More Impeachment Fodder.

So, today at his Press Conference, Frutex Minimus Caesar flat-out admits to breaking the law: Official transcript from the White House here.

The segment in question (bolds added for emphasis):

————
Q: “Mr. President, though — this is a direct follow up to that — the FISA law was implemented in 1978 in part because of revelations that the National Security Agency was spying domestically. What is wrong with that law if you feel you have to circumvent it and, as you just admitted, expand presidential power?”

THE PRESIDENT:” May I — if I might, you said that I have to circumvent it. There — wait a minute. That’s a — there’s something — it’s like saying, you know, you’re breaking the law. I’m not. See, that’s what you’ve got to understand. I am upholding my duty, and at the same time, doing so under the law and with the Constitution behind me. That’s just very important for you to understand.

Secondly, the FISA law was written in 1978. We’re having this discussion in 2006. It’s a different world. And FISA is still an important tool. It’s an important tool. And we still use that tool. But also — and we — look — I said, look, is it possible to conduct this program under the old law? And people said, it doesn’t work in order to be able to do the job we expect us to do.

And so that’s why I made the decision I made. And you know, “circumventing” is a loaded word, and I refuse to accept it, because I believe what I’m doing is legally right.”
————

Scary shit. He flat-out admits that there is a law, that it “doesn’t work” for what he wants to do, and that’s why he “made the decision.”

JESUS FUCKING CHRIST, PEOPLE: HOW MUCH MORE EVIDENCE DO YOU NEED???

The President just admitted on national TV that he broke an existing law. Why the hell isn’t anybody doing anything?

Oh….and another thing—they could have done this legally, under a bill that was before Congress in 2002. But they opposed it:

Even as warrantless U.S. eavesdropping was being conducted, the White House opposed easing rules on the issue in 2002 to avoid public debate. The Bush administration told Congress they opposed lowering the legal standard for intercepting the phone calls of foreigners who were in the United States, even while the administration had secretly adopted a lower standard on its own.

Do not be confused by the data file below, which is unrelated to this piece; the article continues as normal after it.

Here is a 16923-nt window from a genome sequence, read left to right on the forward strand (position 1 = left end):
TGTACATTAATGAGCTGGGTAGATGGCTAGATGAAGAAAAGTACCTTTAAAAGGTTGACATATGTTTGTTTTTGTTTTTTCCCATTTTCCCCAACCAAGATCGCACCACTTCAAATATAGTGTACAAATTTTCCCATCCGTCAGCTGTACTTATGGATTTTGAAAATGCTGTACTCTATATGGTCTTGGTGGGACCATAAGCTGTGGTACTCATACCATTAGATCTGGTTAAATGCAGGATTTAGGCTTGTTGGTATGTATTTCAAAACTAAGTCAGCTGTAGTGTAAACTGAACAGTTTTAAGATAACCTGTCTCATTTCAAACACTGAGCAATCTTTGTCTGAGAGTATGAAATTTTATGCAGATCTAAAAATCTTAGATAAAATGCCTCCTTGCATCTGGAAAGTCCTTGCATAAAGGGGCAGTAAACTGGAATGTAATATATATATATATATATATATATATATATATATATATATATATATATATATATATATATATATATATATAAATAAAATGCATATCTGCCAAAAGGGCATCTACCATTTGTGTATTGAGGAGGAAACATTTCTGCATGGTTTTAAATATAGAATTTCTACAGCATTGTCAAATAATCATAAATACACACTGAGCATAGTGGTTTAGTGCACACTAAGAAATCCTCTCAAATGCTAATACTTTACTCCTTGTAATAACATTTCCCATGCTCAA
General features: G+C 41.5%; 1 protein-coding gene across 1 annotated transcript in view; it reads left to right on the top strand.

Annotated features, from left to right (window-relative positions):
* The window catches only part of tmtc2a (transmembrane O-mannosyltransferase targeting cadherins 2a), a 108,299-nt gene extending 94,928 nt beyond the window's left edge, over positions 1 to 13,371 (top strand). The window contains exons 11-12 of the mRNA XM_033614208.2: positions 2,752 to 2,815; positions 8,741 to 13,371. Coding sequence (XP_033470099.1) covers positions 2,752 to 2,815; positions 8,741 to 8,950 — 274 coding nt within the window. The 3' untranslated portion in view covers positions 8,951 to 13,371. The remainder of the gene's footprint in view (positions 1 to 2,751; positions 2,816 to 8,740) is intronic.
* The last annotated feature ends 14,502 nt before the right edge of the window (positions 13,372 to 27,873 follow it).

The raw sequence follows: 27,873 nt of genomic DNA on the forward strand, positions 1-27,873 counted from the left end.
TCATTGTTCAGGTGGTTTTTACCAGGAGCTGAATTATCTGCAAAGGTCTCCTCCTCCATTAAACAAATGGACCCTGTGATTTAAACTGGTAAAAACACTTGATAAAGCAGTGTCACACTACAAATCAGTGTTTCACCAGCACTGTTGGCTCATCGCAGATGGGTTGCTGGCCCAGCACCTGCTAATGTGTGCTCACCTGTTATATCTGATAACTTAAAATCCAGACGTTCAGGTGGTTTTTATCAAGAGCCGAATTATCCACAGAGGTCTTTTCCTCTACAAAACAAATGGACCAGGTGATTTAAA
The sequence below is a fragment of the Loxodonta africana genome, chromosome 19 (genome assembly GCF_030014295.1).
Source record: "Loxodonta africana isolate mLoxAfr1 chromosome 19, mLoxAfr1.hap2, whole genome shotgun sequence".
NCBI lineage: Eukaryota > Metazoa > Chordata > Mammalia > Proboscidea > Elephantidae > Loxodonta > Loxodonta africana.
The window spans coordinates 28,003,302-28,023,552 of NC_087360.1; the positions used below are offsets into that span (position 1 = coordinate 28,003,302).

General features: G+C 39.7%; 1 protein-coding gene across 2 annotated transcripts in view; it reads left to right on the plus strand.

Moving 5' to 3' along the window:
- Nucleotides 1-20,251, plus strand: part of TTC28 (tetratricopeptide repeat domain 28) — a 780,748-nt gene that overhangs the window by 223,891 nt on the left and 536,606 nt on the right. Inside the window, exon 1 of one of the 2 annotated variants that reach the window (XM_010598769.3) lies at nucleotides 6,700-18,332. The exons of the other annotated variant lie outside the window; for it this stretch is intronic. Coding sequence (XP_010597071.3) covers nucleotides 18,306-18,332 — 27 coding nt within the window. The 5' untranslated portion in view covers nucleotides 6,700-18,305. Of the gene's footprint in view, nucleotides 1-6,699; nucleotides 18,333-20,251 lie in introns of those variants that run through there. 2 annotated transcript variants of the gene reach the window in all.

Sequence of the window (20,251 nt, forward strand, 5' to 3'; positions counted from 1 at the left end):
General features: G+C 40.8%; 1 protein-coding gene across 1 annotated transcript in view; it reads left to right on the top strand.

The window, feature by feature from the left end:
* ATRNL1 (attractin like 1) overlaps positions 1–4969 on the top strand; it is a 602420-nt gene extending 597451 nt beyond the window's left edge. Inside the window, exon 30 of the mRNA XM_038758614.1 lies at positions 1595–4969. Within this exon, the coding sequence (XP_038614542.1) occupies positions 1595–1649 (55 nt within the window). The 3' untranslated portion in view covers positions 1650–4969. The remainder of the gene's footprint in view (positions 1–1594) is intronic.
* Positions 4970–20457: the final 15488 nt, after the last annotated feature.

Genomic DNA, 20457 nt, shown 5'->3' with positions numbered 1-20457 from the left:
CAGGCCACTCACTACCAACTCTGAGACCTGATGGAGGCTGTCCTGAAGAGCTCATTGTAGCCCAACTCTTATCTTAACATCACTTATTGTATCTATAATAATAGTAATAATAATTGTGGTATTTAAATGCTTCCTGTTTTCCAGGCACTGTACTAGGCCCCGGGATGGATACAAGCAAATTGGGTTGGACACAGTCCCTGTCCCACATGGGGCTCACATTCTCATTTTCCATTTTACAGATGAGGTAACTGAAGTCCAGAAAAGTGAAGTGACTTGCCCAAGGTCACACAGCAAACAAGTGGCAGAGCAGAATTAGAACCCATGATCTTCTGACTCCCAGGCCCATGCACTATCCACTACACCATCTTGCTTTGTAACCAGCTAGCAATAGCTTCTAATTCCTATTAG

Uncovered by a blogger, buried on the back pages of the Washington Post and the L.A. Times. That’s all the media attention it will receive, I’m sure.

What the fuck is happening to this country?

27 Replies to “More Impeachment Fodder.”

  1. Can a citizen, not a part of the congress in any way other than voting rights, start this process? Ask that it happen?

    Why are people, meaning the people who I know can do it, so very scared to bring it up?

  2. Scary. Not surprising. But scary.

    However, I don’t know that he will get away with it, particularly if he keeps trumpeting that he can essentially break any law he wants to.

    D.

  3. 1. Work very hard via donations and volunteerism in those states who have Republican Senators up for re-election this year (~33%). Get the word out about their Democrat opponents.

    2. Same goes for all the Representatives (100%).

    3. Watch the election-night goodness. Hope for at least a Democratic majority in the House since they are the body to vote to bring forth impeachment proceedings.